Some recruits are asked to maintain a blog to discuss their progress. One entry from an intern named Ryan at a job in Bellingham, Washington, makes clear just how critical it is to learn "soft skills"
"For me the things that you would not think of are probably the most important -- for example shop etiquette," Ryan writes in his blog post. "All the little things like making sure your pants are pulled up, respecting people's sense of space ... I also learned that working under deadlines affects peoples lives and not to mention their temper.Impact stories are posted to the Global Internship Program for Unemployed Youth website, showing case studies of recruits who have gone through the program. Video testimonies from Australian youth paint a poignant picture of the internship in their own words:
"I haven't worked for about four or five years now so it's really hard. My mother's really sick at the moment so I was taking care of her a lot and I didn't really have time for a job or school or anything..."Image credit: Photos courtesy of the Alcoa Foundation Global Youth Internship Program.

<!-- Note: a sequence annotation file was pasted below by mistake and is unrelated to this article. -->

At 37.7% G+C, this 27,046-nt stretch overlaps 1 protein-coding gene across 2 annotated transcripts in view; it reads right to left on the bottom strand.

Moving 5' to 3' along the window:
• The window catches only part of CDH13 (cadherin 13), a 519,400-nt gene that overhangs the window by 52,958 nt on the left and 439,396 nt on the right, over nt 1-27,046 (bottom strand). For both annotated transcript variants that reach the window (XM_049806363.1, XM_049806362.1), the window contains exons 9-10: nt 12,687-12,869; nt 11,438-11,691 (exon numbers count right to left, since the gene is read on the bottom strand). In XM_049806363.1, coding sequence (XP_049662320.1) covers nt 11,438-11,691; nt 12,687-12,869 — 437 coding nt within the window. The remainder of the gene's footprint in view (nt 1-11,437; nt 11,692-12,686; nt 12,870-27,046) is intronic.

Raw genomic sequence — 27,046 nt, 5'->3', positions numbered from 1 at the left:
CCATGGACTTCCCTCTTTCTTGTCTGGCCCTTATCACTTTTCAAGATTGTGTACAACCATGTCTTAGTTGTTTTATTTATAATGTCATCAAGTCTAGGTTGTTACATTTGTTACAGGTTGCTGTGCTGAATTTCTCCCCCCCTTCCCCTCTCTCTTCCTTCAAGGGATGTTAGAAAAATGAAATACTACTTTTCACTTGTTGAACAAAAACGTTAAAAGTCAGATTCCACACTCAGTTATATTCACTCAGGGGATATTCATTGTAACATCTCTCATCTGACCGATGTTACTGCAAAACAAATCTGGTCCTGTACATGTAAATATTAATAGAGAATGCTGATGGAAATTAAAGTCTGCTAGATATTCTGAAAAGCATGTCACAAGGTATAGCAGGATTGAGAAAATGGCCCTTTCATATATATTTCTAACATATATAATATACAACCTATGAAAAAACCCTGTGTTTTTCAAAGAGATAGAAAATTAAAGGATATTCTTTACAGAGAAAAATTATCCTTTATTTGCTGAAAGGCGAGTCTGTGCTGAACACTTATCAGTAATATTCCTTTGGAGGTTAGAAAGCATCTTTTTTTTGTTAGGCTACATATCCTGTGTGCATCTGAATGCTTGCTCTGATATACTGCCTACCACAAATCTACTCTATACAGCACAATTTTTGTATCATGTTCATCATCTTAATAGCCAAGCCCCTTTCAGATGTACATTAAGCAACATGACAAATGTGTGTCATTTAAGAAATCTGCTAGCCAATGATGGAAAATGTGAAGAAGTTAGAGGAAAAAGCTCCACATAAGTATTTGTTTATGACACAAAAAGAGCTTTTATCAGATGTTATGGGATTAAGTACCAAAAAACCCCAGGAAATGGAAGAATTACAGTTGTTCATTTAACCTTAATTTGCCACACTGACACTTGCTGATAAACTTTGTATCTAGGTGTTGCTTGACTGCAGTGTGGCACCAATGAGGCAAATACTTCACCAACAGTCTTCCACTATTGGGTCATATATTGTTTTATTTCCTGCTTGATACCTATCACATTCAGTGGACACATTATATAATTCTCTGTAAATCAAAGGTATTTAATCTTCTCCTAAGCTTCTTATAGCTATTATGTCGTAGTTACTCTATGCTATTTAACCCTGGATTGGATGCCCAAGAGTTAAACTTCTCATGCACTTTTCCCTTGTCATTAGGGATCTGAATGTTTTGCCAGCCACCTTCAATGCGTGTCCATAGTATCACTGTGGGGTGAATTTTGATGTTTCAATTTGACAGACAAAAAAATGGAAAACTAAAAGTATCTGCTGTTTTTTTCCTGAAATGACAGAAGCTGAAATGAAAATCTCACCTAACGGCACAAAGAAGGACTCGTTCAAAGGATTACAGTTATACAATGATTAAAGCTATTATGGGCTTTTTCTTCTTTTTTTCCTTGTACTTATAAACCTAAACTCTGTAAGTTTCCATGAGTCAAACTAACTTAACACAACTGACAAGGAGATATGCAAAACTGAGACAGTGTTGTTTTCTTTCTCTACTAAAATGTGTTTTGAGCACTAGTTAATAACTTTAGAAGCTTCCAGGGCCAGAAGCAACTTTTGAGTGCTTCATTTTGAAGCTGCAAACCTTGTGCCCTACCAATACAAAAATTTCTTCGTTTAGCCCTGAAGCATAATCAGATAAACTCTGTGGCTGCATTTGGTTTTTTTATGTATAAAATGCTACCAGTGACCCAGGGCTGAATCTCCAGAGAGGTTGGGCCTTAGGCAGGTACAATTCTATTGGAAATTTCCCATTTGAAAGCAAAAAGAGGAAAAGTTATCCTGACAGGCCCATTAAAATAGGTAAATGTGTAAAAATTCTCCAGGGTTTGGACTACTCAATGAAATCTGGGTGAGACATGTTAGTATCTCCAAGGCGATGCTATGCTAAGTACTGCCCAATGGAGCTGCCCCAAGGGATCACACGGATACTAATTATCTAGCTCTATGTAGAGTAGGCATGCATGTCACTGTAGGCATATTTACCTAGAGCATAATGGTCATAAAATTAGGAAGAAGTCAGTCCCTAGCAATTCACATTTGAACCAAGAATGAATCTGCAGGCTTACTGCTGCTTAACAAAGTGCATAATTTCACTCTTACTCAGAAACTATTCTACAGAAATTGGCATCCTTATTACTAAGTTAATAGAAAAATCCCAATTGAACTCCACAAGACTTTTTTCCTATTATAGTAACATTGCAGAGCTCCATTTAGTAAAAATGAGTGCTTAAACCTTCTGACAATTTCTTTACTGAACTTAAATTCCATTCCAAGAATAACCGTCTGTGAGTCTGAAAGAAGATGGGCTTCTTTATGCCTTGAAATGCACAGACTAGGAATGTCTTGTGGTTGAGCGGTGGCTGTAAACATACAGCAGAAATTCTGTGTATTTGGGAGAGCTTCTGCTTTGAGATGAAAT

"...I feel a lot better with myself, now."
"...Probably the biggest skill I've learned is punctuality is the biggest. Having to get up at six o'clock every morning and be here at seven o'clock on the dot...Coming here was a big step up. I'm kind of proud of myself for that...It's made me want to progress in life and get somewhere..."
Eric Justian is a professional writer living near the natural sugar sand beaches and singing sand dunes of Lake Michigan in Muskegon, Michigan. When he's not wrangling his kids or tapping at his computer, he likes to putter in his garden, catch king salmon from the Big Lake, or go pan fishing with his boys. As a successful blogger his main focus has been energy, Great Lakes issues and local food. Eric is a founding member of the West Michgian Jobs Group, a non-profit organization that evolved from a Facebook page called Yest to West Michigan Wind Power which now has over 8000 followers. West Michigan Jobs Group promotes independent businesses and sustainable industries in the West Michigan area. As the Executive Director of that organization he has advocated renewable energy as both a clean energy alternative for Michigan and a new industry with which to diversify our economy and spark Michigan innovation and jobs.